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By Mark Jackson
Mark is a professional technology writer, IT consultant and computer engineer from Dorset (England), he also founded ISPreview in 1999 and enjoys analysing the latest telecoms and broadband developments. Find me on Twitter, , Facebook and Linkedin.
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12 Responses
  1. Slow Somerset says:

    Come on then Somerset when are you going to let us know your Roll out plans ?. The site has not been updated since the end of March.

    1. Somerset says:

      I hear it will be soon.

  2. TheFacts says:

    So where are the 10-15% that will not get SFBB???

    1. Chris says:

      they are still in the same place they were when funding was made available for them, but its looking like they are still going to be black spots as 2 Mbps is neither use nor ornament these days. The digital divide grows ever wider as incumbents help the main customer bases go a bit faster and ignore the longer line lengths and rural places.

    2. FibreFred says:


      So lets ignore the fact that an altnet wouldn’t have the money to do a joint BDUK venture (e.g. BDUK puts in £X million pounds, alnet also puts in £X million pounds – Total = £40m) and that’s a massive ignore, but putting that to one side.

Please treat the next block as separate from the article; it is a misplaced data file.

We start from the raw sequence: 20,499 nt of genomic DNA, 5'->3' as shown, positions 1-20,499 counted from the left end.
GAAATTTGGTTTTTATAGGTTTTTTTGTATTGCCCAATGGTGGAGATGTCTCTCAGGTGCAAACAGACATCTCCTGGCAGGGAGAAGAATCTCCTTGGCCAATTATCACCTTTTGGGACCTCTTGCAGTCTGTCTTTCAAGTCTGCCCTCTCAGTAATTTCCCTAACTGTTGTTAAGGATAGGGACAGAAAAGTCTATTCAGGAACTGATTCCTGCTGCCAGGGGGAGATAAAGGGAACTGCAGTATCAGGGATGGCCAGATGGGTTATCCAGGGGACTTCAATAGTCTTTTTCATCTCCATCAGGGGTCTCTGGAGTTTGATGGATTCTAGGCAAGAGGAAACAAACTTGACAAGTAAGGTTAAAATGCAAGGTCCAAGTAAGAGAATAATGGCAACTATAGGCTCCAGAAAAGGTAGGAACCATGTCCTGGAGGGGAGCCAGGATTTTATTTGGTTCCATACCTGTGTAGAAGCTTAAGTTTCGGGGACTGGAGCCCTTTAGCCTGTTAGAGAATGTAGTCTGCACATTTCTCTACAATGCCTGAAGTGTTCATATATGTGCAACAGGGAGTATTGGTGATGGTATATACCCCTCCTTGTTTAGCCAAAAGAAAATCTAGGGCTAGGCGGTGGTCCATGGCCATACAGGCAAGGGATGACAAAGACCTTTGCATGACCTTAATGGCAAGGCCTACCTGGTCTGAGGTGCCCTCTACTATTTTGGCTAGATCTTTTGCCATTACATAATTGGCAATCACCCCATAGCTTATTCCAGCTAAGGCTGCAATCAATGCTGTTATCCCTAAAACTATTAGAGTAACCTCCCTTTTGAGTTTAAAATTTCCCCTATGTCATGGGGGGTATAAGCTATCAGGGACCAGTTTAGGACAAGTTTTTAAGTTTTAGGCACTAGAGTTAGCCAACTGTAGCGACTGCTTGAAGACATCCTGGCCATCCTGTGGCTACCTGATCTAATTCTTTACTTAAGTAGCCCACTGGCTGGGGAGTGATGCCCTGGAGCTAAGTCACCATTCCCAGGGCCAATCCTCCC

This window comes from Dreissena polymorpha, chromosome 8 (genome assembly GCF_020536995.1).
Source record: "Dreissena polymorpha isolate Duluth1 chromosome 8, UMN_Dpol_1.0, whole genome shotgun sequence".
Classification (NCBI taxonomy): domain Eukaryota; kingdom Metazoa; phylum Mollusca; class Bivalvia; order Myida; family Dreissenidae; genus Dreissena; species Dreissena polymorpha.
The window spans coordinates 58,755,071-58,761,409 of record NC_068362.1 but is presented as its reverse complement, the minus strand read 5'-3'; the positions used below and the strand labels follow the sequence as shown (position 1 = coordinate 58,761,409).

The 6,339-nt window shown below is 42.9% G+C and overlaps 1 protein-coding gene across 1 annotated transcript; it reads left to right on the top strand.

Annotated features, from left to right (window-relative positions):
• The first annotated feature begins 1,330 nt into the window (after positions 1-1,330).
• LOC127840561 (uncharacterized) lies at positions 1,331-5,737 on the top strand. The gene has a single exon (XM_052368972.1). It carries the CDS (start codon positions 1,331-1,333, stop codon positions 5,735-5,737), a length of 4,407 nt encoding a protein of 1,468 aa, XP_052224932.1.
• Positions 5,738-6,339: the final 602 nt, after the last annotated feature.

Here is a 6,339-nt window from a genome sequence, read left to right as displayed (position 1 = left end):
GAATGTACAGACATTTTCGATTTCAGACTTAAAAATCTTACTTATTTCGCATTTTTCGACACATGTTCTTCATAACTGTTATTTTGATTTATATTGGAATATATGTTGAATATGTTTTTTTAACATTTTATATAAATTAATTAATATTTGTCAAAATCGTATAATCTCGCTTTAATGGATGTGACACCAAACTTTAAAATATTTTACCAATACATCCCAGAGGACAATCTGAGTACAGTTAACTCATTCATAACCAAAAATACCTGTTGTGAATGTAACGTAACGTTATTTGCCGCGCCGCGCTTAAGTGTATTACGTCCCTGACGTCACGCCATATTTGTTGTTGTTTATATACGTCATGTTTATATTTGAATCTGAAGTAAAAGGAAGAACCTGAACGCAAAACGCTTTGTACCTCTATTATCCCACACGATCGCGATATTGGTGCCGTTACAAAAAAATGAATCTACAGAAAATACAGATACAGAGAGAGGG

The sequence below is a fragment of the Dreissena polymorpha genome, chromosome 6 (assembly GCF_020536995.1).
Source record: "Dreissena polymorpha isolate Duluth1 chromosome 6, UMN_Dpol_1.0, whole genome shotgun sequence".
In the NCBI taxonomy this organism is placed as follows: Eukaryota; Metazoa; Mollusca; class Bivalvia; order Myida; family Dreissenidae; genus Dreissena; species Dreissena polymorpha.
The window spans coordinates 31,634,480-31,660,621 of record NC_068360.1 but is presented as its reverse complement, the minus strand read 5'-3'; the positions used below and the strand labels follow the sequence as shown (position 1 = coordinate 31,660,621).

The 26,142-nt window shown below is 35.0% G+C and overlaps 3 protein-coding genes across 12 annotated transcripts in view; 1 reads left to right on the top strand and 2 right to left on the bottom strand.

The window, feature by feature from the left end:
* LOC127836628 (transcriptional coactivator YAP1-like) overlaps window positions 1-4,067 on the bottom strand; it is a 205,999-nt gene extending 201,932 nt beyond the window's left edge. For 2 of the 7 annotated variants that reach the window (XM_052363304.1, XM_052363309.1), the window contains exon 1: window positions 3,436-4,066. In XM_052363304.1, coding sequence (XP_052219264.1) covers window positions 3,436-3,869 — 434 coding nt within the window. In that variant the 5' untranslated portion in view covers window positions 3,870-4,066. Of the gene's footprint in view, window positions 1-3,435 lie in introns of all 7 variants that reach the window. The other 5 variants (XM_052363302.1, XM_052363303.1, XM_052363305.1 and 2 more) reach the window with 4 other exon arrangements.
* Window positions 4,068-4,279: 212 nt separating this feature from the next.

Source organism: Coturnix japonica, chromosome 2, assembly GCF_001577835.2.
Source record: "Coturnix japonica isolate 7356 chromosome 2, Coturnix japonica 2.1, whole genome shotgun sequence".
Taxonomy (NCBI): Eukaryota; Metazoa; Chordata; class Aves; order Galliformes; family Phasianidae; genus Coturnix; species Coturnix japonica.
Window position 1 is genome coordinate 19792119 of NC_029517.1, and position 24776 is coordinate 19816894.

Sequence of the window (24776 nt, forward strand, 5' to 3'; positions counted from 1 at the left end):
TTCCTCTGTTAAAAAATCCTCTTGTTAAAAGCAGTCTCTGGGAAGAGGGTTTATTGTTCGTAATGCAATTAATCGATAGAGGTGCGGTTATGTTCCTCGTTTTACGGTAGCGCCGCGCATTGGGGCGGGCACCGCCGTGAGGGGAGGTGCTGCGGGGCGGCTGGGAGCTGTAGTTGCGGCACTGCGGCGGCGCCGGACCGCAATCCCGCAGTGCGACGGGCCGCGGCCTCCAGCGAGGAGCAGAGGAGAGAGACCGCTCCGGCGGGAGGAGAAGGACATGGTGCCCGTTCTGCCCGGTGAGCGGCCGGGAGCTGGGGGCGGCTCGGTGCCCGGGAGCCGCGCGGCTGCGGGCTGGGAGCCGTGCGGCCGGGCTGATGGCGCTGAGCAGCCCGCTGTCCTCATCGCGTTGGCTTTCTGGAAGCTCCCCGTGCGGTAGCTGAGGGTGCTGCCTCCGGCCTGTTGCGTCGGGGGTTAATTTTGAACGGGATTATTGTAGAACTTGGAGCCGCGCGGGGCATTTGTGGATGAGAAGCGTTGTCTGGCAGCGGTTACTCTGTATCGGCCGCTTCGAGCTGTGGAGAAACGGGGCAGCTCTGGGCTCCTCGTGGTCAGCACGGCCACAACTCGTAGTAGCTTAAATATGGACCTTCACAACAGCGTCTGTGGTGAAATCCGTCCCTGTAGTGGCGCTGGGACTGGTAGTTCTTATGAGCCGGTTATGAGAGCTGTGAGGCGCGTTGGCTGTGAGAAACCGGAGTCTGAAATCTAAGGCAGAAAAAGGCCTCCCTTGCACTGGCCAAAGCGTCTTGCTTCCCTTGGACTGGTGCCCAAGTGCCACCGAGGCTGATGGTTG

If the altnet did win the BDUK money just how far would that money go on FTTP which I presume you would suggest be rolled out?

      How far would the £40m go for FTTP across Suffolk?

    3. Denis Wicking says:

      The 10 to 15% are any of the rural communities such as Battisford where I live. Seems mad that we get the funding and then it isn’t used for the rural areas that need it

  3. Slow Somerset says:

    I agree Chris the digital divide gets ever bigger, what good is 2 Mbps these days.

  4. MikeW says:

    What do different people mean by the “digital divide”?

    Genuine question, because I’m trying to figure out if the divide is actually getting smaller or bigger. But if it means different things to different people, there’ll never be an answer.

    What measure do people think of when talking about the divide? Speed?

    What is the dividing point? Is it a “faster than X count as have” and “slower than X count as have-not”?